Take a Look

Barrett-Jackson puts five iconic cars through the Carvana spinner

A partnership with Barrett-Jackson celebrates the new Carvana spinner technology.

Photo courtesy of Carvanna

Carvana specialized in online car sales before coronavirus made it the thing to do. The used car retailer is showing off their 3D image mapping data in a fresh way, taking advantage of a partnership with famed auctioneers Barrett-Jackson.

The technology recently received a high-tech update. Each model in the company's 15,000-vehicle inventory is now imaged in detail using 64 camera angles, 26,000 LEDs, and gigabytes of mapping data. This allows buyers to see their possible online purchase in as much detail as possible before they buy.

Here's how it works. Before the models are listed, they're each driven into Carvana's dome-shaped photo booth. Once there, it's put on a spinner, "lit to perfection" by the LEDs, and captured in detail by the cameras. The innovation reveals images that are four times clearer than the company's previous spinner camera technology.

Go behind the scenes by watching the video below.

As a treat, buyers can now get up close with a 2018 Porsche 911 GT2 RS, 1966 Ford Shelby GT350 convertible, 1970 Plymouth Hemi Cuda, 2008 Bugatti Veyron, and 2017 Ford GT via their home computer, laptop, or mobile device.

"We made the virtual vehicle tour a reality when we launched Carvana, providing customers with proprietary, high-definition, 360-degree photography of every vehicle, inside and out, calling out features and imperfections, so they knew exactly what they're buying," said Ernie Garcia, Carvana founder and CEO. "This level of transparency was new to the industry when we launched just seven years ago, so we are incredibly proud to heighten that experience for customers with our advanced imaging technology. And we couldn't ask for a better way to showcase it than with Craig Jackson's epic vehicle collection."

With the imaging technology, details like factory-original black leather seating; in-violet metallic paint; a 3.8-liter, six-cylinder bi-turbo engine; and a 400-watt audio system all come into focus.

To see the vehicles on the spinner, visit Carvana.com/spinner.

To see the company's inventory of used vehicles in detail, including best-sellers like the Hyundai Palisade, Kia Telluride, and Toyota Tacoma, visit Carvana.com.

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This gorgeous 911 sports a rebuilt title.

Cars and Bids

Values of even less desirable Porsche 911 models have skyrocketed in recent years, but the early- to mid-1990s cars have always been special. This one falls well within the parameters, though it's got a backstory that will turn many buyers away. This 1991 Porsche 911 has a rebuilt Texas title, and as one commenter noted, the issue could be the result of a collision with a deer.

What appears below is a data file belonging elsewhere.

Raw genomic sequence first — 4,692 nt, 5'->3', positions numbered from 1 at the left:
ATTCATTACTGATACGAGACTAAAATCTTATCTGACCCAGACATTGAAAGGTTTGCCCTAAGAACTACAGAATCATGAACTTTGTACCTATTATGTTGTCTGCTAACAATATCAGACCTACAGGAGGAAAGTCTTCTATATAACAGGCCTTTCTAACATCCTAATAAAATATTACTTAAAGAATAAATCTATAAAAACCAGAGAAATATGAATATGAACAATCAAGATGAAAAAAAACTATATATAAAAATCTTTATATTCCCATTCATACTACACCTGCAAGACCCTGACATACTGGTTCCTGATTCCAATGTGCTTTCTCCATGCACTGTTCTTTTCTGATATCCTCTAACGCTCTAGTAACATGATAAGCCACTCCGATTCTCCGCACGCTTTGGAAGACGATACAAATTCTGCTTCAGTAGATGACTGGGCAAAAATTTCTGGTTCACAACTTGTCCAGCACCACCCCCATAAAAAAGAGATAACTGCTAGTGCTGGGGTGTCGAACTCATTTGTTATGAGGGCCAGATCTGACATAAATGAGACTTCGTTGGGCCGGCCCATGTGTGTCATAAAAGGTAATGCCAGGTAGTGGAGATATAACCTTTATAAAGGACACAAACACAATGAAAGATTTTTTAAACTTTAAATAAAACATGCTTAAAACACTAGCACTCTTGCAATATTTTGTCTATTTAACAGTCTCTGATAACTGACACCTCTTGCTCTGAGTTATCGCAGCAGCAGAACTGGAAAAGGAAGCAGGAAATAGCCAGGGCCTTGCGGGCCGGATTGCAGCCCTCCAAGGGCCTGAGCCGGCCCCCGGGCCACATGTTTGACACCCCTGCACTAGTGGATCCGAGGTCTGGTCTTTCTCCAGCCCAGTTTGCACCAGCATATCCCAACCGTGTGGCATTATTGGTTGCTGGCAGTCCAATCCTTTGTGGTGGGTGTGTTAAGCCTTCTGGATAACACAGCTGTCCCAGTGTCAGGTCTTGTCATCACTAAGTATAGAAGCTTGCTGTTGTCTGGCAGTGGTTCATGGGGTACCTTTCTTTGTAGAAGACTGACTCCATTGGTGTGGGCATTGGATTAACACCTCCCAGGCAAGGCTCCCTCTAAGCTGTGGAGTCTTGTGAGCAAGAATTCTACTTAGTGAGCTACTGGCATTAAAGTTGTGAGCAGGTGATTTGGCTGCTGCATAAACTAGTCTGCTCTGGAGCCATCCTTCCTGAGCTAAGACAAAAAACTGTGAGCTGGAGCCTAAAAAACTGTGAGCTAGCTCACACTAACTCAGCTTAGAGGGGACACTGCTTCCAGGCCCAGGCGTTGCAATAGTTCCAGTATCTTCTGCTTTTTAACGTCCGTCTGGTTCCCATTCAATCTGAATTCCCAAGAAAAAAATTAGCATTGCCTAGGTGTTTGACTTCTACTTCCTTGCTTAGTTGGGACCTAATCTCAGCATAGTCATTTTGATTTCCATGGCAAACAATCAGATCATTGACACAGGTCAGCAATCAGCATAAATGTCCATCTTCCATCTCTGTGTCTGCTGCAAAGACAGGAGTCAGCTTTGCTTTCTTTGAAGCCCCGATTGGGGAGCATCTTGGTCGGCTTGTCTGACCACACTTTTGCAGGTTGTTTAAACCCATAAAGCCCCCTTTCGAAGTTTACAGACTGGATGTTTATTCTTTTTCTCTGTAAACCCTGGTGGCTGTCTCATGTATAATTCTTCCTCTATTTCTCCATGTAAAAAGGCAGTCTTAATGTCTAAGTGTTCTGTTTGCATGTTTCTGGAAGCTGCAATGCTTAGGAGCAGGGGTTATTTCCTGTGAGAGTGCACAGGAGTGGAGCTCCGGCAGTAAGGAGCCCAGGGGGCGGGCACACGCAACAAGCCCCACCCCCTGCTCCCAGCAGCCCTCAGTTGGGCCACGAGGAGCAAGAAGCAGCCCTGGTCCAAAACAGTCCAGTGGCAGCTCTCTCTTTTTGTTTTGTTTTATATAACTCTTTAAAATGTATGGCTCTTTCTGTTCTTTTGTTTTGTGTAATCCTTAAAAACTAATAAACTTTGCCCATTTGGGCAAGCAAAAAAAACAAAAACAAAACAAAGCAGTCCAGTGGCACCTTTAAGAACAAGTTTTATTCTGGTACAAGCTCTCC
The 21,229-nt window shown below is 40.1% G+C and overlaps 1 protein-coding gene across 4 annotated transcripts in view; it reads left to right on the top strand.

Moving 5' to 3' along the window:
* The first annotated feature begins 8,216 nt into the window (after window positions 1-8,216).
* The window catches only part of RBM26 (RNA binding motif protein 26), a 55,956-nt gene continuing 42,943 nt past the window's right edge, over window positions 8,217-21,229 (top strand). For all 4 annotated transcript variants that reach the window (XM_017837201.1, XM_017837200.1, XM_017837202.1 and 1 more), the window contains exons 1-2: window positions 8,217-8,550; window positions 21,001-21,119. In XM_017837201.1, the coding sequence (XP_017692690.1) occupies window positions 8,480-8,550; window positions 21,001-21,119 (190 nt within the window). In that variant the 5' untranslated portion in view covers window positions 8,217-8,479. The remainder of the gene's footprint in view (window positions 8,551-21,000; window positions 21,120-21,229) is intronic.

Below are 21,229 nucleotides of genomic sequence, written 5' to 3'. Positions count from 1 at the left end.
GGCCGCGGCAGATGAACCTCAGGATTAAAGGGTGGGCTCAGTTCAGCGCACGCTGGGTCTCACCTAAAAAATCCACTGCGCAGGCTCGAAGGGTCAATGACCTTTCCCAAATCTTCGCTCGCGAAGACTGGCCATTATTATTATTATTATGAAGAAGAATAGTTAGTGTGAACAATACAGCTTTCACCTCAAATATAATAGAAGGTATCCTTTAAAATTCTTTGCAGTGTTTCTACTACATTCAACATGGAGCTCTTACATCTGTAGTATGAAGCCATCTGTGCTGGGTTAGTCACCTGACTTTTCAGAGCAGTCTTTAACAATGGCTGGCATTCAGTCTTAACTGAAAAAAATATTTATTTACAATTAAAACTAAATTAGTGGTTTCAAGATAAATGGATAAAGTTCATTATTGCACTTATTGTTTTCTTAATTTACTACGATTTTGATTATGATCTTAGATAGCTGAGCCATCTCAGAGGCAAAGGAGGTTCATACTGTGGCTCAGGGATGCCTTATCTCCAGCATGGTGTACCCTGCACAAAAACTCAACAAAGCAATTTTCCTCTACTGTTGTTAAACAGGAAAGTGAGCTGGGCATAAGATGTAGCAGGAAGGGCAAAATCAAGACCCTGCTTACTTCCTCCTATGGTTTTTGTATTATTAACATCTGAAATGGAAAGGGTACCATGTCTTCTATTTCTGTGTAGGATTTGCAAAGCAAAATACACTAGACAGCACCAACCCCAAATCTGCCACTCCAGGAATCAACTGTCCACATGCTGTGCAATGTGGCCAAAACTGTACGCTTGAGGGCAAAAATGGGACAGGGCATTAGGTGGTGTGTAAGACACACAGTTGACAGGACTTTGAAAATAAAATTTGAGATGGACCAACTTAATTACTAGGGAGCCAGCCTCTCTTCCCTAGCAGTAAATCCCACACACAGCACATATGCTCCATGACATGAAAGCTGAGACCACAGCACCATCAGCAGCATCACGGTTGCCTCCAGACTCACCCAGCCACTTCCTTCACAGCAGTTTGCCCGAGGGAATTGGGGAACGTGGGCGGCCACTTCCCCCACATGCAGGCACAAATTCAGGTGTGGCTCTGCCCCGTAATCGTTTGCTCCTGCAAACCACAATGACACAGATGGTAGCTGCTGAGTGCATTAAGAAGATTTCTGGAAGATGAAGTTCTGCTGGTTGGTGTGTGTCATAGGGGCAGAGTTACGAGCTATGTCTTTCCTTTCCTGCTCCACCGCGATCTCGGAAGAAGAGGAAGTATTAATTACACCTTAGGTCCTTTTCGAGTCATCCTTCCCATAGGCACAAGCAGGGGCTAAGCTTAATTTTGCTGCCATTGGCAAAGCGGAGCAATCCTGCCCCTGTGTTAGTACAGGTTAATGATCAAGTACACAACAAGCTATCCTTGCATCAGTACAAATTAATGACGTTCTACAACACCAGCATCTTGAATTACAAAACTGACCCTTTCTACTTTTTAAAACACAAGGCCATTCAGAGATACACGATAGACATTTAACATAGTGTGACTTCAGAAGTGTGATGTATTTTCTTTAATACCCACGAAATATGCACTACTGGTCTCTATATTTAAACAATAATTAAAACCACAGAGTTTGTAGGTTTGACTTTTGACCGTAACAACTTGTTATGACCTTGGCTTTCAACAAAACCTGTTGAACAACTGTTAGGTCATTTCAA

Rebuilt title or not, this car's quite the looker. It wears Grand Prix White over black leather, and it feature power windows and exterior mirrors, a sunroof, and a unique Turbo body kit. It has been modified, although lightly, with 18-inch wheels, power front seats, and a new stereo system. Under the rear engine cover lies a turbocharged 3.3-liter flat-six that makes 315 horsepower. It's connected to the rear wheels via a five-speed manual transmission.

1991 Porsche 911This is one of the most iconic sports car silhouettes ever.Cars and Bids

This car's apparently flaw-free appearance hides the rather nasty fact that it has a rebuilt title. A detail-oriented commenter on the auction mentioned finding information on the car's damage, including repairs performed after a collision with a deer and subsequent hair removal. We'll let you decide how that impacts your feelings on the car.

1991 Porsche 911The interior looks untouched, though those are replacement seats.Cars and Bids

If it's any indication of how valuable a good condition example of this car would be, it was bid to $95,000 with a rebuilt title and still didn't meet the reserve price. While it's a bummer for those hoping their bid would be the one, cars like this do occasionally pop up without deer damage, so it's worth keeping your eyes open.

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The IIHS may increase the speeds it uses to test advanced driver aids.

Insurance Institute for Highway Safety

The Insurance Institute for Highway Safety (IIHS) recently announced that it is considering changing the speeds it uses to test vehicle-to-vehicle front crash prevention systems. The agency currently tests the systems at 12 and 25 mph, but says that the speeds don't accurately represent the types of crashes the safety tech is meant to prevent.

Front crash preventionwww.youtube.com

Automatic emergency braking (AEB) is designed to notify of a possible collision and help respond with automatic application of braking. Just like a human using the brake pedal, it can stop the car, but higher speeds make it difficult to stop in time. The new tests would be conducted at 35 to 45 mph, which is the range where a large number of rear-end crashes occur. As Automotive News noted, an IIHS study showed 43 percent of rear-end crashes occur at speeds of 45 mph or less, so it's important to have a test that shows how well the tech performs at those levels.

A whopping 85 percent of 2022 vehicles earned a "Superior" rating in the current testing regime, so the IIHS will remove it from 2023 testing and Top Safety Pick award evaluations. Their view is that, since the majority of vehicles meet the criteria, it's no longer an accurate way of evaluating performance. In its place, the agency introduced a night test for automatic emergency braking systems that will begin next year.

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